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Monday, 20 May 1957

Sir EARLE PAGE (Cowper) .- I am always interested in listening to the Acting Leader of the Opposition (Mr. Calwell) speak on these financial matters, because he is always a very interesting clinical case. He always seems to me to suffer from what is known in the medical profession as partial amnesia; that is to say, he forgets all the things that anybody else has done and remembers only the things that his own party has done. During the last eight years this Government has increased by some £50,000,000 a year the amount paid to improve the health of the community. I remember that a non-Labour government, in the 1920's, was the first government to raise the pensioners' allow ance to £1 - which was the first time that the ratio of the pension or allowance to the basic wage had been more favorable than when the pension was introduced. I remember that the property qualification which I imposed in 1923 remained unchanged until 1945 - a period of some 22 years, although Labour governments had been in office for quite a considerable portion of that time. I remember, as well, that the present Government has made available approximately £1,500,000 for the provision of homes for the aged - something which is very highly appreciated. So one sees how much the honorable member forgets. I do not wish to comment on the other remarks that the honorable member made because I wish to suggest something that may possibly give us an opportunity to get those amenities that the Acting Leader of the Labour party spoke of. He painted a gloomy picture and said that we could not do this or that because we wanted more people and more money.

I wish to deal with one aspect of our financial system which I think needs altering very much and I am glad to see that the economic survey that has been issued by the Government deals with it. The survey criticizes the financing of our public works from revenue. That policy means, in effect, that this generation not only had to carry the whole weight of the war while it was being waged, but also has to carry the burden of interest and sinking fund charges that the war has involved. Apparently it is being asked, as well, by all governments, to carry, for 40 or 50 years, out of taxation, the cost of buildings and amenities that the governments are planning to provide for the people. That seems to me to be something like piling Pelion on Ossa. It is making the burden too hard to carry, and the time has come to deal with this matter.

The economic survey raises the question fairly acutely, and I shall quote exactly what it says. Haying said that the present system must be subject to criticism, the survey states -

It is not easy to contemplate the possibility that measures of that kind - which, I may say, have been put into operation since the end of the war by all the governments that have been in existence since then - may have to be continued in the future. A remedy must be sought.

That is a blank statement, " a remedy must be sought " -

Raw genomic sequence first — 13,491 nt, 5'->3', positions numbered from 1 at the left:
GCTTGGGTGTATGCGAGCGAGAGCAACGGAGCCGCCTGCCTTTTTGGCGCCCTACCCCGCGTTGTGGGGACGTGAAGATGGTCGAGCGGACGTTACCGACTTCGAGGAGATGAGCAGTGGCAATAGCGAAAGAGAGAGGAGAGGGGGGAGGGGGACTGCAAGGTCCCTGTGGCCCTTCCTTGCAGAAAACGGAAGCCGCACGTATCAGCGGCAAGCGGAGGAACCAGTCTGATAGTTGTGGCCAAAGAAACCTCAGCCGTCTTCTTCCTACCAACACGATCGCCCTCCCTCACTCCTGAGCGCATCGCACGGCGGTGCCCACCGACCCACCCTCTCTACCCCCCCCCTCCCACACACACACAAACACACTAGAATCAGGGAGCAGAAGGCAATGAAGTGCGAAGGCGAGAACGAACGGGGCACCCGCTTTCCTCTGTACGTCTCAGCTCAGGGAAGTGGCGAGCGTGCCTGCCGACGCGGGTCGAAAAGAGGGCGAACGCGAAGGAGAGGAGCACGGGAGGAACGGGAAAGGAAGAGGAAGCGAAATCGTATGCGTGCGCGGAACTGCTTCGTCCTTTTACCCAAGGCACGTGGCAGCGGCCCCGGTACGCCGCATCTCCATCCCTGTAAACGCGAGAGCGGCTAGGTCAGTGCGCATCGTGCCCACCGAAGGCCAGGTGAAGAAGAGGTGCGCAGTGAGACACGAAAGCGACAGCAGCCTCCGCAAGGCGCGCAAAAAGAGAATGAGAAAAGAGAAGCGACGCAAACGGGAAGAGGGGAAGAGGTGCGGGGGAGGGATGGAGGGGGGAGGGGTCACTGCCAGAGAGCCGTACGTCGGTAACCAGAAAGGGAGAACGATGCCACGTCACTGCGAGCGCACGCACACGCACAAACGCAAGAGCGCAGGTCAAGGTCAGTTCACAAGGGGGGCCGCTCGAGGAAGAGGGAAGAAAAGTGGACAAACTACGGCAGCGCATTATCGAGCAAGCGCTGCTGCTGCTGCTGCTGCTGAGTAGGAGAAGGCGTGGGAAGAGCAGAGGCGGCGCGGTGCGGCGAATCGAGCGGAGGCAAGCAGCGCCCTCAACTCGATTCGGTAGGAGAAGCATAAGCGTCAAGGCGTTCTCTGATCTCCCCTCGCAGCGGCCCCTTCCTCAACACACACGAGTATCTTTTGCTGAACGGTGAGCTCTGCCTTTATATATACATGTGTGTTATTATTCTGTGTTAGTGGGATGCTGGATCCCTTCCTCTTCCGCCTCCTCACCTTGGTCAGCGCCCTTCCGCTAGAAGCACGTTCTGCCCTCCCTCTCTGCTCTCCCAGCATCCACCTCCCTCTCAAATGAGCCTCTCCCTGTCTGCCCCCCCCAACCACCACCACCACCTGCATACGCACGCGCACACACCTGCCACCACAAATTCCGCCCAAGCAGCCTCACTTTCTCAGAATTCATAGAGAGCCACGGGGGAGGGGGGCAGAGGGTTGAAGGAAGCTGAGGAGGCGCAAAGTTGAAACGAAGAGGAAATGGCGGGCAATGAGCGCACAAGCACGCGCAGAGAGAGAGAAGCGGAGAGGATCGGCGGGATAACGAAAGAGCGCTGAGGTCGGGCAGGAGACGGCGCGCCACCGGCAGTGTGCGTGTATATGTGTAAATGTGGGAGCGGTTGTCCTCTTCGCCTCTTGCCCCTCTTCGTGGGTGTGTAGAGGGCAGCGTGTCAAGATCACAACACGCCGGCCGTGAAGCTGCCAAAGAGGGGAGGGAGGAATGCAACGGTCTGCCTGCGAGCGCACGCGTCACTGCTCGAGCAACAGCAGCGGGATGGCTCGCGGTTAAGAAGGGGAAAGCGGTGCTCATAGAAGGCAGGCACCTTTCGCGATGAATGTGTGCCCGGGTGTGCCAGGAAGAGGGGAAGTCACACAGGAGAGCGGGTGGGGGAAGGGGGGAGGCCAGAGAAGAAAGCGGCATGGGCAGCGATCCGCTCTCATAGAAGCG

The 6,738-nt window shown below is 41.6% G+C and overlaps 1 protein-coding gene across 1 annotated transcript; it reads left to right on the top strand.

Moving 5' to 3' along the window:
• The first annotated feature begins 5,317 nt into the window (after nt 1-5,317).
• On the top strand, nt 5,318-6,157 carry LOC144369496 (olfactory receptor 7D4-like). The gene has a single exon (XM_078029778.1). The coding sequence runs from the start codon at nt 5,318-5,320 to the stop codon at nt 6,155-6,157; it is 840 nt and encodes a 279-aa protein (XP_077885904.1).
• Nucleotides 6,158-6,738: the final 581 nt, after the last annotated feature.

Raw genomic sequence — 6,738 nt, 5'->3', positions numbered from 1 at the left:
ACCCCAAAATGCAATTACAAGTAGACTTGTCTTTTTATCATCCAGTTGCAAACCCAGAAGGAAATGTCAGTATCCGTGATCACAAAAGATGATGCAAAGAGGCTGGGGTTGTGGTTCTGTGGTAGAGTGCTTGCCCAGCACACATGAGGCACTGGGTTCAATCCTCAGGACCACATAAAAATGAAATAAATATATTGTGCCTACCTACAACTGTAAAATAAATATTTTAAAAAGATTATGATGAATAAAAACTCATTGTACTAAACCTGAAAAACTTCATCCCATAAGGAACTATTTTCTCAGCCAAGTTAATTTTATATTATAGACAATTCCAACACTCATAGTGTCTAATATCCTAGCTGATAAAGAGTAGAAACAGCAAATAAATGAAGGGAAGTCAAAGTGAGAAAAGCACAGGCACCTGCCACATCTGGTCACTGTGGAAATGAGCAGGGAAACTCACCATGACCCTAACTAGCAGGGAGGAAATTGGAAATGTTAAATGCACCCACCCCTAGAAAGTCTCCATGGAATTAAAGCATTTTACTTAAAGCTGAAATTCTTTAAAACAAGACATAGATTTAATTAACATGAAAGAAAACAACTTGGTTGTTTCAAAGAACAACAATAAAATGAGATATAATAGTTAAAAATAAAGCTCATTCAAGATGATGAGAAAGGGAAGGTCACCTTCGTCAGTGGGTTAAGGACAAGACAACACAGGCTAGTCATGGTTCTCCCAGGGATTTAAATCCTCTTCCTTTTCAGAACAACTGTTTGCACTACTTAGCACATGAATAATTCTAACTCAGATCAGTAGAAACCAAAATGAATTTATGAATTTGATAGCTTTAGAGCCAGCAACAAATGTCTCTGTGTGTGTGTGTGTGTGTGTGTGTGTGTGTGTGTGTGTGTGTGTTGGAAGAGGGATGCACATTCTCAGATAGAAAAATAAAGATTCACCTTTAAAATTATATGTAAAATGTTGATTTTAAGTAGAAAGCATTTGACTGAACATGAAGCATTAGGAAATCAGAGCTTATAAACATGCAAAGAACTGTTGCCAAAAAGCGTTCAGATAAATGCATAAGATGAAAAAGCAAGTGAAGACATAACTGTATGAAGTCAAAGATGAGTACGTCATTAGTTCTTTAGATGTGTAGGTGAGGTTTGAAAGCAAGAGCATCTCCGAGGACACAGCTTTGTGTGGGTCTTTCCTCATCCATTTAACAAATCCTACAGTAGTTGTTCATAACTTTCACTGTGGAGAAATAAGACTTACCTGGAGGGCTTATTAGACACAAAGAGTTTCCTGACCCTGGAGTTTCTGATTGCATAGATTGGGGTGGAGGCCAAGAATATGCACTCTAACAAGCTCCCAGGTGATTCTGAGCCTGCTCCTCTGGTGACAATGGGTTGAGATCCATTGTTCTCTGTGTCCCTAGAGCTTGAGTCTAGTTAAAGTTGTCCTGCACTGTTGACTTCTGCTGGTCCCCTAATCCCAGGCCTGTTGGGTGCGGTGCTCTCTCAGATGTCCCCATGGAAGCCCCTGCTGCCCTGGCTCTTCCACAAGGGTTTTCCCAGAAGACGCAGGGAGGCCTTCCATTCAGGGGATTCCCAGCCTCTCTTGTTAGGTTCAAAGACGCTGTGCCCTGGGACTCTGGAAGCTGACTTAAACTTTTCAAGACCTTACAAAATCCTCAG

The situation would have been sounder, as well as happier, had the money all come by way of loans from community savings ... the policy has been self-defeating in that the higher levels of taxation it has made necessary have reduced savings and also reduced output by discouraging effort and enterprise.

This Supply Bill, which has now been brought down, is characteristic of those which have been brought down over the last thirteen or fourteen years. The idea seems to be to borrow some moneys and to raise the rest through taxation. I suggest that it is time to examine this question so that the budget may contain measures based on the advice given in the economic survey. I suggest that the right way to approach this problem is that which I suggested last year. We should try to see if we can handle the great production enterprises of this country by employing overseas capital, using a charter or a franchise for 50 or 60 years, during which time the money would be found and the men coming out here would find work. The money necessary to complete the work would be certain to be available from the very start, and we should be really able to do the job.

I ask honorable members to consider the operations of the Post Office alone, and what has been wrong with the way it has been run for many years? The only time it was on a sound working basis was during the regime of the Bruce-Page Government, when I made £25,000,000 available for capital works for a five-year programme. Now it is operating on allocations that are made from year to year. The same is true of our State undertakings. Although provision is made in their annual budgets, the money is not there all through the year to spend, and it is not always possible to know with certainty what part should be done or how to get the best men for the jobs. Therefore the States do not get results that they should get.

Mr Ward - The States do not know what they are going to get.

Sir EARLE PAGE - That may be. Before this system came in, the same thing happened to the States. There was this business of budgeting year by year. Way back in 1929 we induced the Premiers Conference to agree to the general principle of using long-term franchises or charters that I suggest to-day, and which I hope will be incorporated in the next budget. This would enable us to deal with this matter of annual budgets and to reduce the taxation that is being levied at present for capital works. On this point of reducing taxation, the economic survey contained another statement which I wish to read. It is the last reference I shall make to this document. It said -

This problem of financing expansion-